A cool discovery about the Sun's next-door twin
The Sun's nearest neighbours are the three stars of the Alpha Centauri system. The faint red dwarf, Proxima Centauri, is nearest at just 4.24 light-years, with the tight double star, Alpha Centauri AB, slightly further away at 4.37 light-years.
Alpha Centauri B has recently been in the news after the discovery of an Earth-mass planet in orbit around it. But Alpha Centauri A is also very important to astronomers: almost a twin to the Sun in mass, temperature, chemical composition and age, it provides an ideal natural laboratory to compare other characteristics of the two stars.
One of the great curiosities in solar science is that the Sun's wispy outer atmosphere – the corona – is heated to millions of degrees while the visible surface of the Sun is 'only' about 6000ºC. Even stranger, there is a temperature minimum of about 4000ºC between the two layers, just a few hundred kilometres above the visible surface in the part of Sun's atmosphere called the chromosphere.
Both layers can be seen during a total solar eclipse, when the Moon briefly blocks the bright face of the Sun: the chromosphere is a pink-red ring around the Sun, while the ghostly white plasma streamers of the corona extend out millions of kilometres.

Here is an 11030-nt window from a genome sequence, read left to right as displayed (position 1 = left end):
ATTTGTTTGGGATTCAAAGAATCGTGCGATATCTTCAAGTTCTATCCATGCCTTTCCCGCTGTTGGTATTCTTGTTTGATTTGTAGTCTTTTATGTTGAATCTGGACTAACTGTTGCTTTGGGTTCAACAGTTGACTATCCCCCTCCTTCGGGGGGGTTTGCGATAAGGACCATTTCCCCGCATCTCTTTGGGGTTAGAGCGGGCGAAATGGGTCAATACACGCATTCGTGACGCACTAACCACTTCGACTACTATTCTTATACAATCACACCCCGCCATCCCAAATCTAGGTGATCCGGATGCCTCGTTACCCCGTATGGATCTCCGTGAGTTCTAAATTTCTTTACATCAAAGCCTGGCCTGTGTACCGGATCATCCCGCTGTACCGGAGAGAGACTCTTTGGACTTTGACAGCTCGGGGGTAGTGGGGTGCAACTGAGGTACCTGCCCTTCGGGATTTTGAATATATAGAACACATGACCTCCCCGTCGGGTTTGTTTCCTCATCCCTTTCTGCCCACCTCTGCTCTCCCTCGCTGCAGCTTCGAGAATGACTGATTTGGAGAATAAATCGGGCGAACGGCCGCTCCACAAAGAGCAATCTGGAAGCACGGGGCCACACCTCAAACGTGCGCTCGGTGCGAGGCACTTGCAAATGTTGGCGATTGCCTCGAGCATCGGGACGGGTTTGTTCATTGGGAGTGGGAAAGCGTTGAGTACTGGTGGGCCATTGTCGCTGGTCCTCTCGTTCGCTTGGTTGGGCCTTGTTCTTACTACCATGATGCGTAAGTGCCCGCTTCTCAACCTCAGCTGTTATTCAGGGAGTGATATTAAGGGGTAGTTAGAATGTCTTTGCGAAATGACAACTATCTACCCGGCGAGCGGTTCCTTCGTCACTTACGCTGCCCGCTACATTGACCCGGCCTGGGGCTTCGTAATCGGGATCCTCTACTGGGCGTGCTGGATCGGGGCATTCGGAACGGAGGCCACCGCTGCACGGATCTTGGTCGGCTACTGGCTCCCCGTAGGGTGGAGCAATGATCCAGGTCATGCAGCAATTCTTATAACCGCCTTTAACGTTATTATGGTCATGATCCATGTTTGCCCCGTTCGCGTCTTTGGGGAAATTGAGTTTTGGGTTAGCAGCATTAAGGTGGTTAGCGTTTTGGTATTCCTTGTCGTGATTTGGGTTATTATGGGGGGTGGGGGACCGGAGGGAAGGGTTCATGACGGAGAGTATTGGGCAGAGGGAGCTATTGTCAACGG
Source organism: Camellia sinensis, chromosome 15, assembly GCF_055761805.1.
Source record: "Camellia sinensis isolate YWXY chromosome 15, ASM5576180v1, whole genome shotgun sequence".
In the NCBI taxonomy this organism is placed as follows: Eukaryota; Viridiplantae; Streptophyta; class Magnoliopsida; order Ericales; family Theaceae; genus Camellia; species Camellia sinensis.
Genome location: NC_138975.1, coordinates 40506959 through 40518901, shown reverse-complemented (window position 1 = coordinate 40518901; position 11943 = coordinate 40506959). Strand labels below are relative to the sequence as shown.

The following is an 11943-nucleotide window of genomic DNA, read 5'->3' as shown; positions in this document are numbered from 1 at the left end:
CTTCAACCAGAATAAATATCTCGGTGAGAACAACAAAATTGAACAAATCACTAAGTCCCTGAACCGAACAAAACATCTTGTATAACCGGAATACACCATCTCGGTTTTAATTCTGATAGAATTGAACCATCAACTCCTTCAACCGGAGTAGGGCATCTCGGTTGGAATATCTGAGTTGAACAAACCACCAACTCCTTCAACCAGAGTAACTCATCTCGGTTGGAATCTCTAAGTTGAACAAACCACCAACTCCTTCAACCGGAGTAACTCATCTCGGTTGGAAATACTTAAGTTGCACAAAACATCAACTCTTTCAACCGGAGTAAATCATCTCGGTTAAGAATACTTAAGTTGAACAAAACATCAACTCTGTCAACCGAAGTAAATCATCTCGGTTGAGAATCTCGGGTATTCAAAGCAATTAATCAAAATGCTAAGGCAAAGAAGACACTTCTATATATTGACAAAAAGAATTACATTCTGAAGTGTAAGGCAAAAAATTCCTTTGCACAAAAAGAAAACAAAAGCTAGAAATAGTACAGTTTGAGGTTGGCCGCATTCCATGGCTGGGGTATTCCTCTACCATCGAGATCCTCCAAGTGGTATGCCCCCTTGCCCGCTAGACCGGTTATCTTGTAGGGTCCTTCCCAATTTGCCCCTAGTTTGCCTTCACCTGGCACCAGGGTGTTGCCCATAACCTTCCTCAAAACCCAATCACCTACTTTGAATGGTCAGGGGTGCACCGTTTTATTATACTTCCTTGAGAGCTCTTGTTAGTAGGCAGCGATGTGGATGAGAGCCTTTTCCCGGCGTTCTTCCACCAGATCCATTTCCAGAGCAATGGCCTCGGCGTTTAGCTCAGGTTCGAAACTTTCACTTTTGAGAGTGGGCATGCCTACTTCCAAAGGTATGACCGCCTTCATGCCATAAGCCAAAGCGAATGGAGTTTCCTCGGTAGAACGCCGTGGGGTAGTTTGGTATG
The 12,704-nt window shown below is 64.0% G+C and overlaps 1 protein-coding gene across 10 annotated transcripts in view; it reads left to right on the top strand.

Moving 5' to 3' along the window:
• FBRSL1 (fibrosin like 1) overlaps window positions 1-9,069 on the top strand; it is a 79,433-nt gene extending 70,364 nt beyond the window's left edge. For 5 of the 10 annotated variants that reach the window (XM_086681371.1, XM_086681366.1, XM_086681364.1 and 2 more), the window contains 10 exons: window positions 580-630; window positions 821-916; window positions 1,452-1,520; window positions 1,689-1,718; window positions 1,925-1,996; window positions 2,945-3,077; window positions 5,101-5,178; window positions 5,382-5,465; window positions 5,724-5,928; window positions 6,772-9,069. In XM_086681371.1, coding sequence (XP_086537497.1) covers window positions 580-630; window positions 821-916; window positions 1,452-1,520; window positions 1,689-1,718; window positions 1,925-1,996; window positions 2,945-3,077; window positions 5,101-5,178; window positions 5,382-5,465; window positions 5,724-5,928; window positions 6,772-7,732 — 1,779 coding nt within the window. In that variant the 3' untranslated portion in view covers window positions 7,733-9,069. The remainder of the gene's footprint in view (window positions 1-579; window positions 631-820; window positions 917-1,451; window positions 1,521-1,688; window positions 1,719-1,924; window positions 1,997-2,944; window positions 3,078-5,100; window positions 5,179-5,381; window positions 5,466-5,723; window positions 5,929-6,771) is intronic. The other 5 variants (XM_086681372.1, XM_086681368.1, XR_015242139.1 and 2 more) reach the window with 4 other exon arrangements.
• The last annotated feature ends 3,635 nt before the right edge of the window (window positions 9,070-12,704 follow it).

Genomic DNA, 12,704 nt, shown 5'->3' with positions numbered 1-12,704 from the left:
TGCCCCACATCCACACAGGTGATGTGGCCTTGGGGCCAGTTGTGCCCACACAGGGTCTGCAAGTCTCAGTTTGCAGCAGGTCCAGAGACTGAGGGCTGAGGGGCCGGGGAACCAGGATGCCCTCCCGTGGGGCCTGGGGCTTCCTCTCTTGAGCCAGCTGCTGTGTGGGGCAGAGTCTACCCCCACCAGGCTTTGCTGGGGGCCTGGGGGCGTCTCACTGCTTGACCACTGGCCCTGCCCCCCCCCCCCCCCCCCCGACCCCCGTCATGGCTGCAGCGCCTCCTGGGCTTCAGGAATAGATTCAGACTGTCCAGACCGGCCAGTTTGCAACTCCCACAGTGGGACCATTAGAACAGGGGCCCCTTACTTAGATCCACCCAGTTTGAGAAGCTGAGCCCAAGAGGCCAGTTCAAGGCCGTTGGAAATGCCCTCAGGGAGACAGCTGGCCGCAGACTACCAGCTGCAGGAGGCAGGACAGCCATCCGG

The heating of the Sun's atmosphere has been a conundrum for many years, but is likely to be related to the twisting and snapping of magnetic field lines sending energy rippling through the atmosphere and out into space – possibly in the direction of Earth – as solar storms. Why there is a temperature minimum has also long been of interest to solar scientists.
Now, by observing Alpha Centauri A in far-infrared light with Herschel and comparing the results with computer models of stellar atmospheres, scientists have made the first discovery of an equivalent cool layer in the atmosphere of another star.
"The study of these structures has been limited to the Sun until now, but we clearly see the signature of a similar temperature inversion layer at Alpha Centauri A," says René Liseau of the Onsala Space Observatory, Sweden, and lead author of the paper presenting the results.
"Detailed observations of this kind for a variety of stars might help us decipher the origin of such layers and the overall atmospheric heating puzzle."
Understanding the temperature structure of stellar atmospheres may also help to determine the presence of dusty planet-forming discs around other stars like the Sun.
"Although it is likely only a small effect, a temperature minimum region in other stars could result in us underestimating the amount of dust present in a cold debris disc surrounding it," says Dr Liseau.
"But armed with a more detailed picture of how Alpha Centauri A shines, we can hope to make more accurate detections of the dust in potential planet-bearing systems around other Sun-like stars."
"These observations are an exciting example of how Herschel can be used to learn more about processes in our own Sun, as well as in other Sun-like stars and the dusty discs that may exist around them," says Göran Pilbratt, ESA's Herschel Project Scientist.